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Grant's Hill Gold Mine (Trinity No. 1), Nullagine, East Pilbara Shire, Western Australia, Australia

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Latitude & Longitude (WGS84): 21° 52' 56'' South , 120° 6' 12'' East
Latitude & Longitude (decimal): -21.88236,120.10334
GeoHash:G#: qsj7t02tf
Locality type:Mine
Köppen climate type:BWh : Hot deserts climate


Grant's Hill refers to a gold mine, geographic hill, and historically an area of this goldfield, near the mine and hill. This is common for areas immediately surrounding Nullagine for gold mines. Named after early Nullagine gold pioneer, Alex Grant, who had an initial alluvial lease here from 1887.

Grant's Hill is about one kilometre north north-west of the Nullagine town site, and is near the southern extent of what was many old mines, now largely cleared bulldozed areas, which extend a further one kilometre north and east to the Nullagine Weir.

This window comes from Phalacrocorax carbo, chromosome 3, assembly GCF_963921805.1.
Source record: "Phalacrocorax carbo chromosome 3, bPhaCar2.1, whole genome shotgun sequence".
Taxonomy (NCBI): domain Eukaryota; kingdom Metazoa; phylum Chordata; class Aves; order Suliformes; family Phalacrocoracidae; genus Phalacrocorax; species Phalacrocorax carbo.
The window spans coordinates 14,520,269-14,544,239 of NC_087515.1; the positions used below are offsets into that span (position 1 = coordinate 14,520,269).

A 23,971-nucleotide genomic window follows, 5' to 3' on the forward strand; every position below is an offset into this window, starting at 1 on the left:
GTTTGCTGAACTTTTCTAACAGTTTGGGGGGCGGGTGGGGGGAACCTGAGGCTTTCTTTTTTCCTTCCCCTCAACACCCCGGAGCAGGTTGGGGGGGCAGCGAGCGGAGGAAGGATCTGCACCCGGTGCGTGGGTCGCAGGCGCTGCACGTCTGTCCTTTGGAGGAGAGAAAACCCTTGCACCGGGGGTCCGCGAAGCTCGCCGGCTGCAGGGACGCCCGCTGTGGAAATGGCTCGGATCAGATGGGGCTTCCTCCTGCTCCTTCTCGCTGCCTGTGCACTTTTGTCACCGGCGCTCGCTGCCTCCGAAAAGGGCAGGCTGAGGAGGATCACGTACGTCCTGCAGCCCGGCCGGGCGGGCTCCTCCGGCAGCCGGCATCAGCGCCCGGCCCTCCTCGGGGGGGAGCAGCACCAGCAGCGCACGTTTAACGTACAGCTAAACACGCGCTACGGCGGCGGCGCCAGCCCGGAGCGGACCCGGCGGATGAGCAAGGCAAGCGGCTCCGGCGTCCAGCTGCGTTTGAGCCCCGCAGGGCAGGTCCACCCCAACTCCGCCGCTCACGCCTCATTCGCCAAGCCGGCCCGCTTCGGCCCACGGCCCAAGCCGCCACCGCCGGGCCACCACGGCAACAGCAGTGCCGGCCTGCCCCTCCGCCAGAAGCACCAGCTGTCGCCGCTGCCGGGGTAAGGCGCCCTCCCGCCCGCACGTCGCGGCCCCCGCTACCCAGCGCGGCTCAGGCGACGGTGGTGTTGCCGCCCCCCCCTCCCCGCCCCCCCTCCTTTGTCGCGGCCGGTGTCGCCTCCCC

The site is unusual as gold is found in a conglomerate formation. This has unfairly been described as similar to the Rand deposits in South Africa. With apologies to experts on South African gold locations, the differences are as follows. Government geologist on the issue, K.J. Finucane states the only similarity is gold is found in both locations in conglomerate and associated with pyrite. At Nullagine, the ore bodies occur as distinct flat horizons in a relatively homogenous mass of conglomerate, with no marker beds. At Johannesburg, gold is found in relatively thin lenticular bodies of conglomerate, which forms small portions of sediments, consisting also of shale, quartzites and grit. The Nullagine goldfield would not be nearly as rich as the Rand deposits, described as low grade, and largely active only from 1895 to about 1906.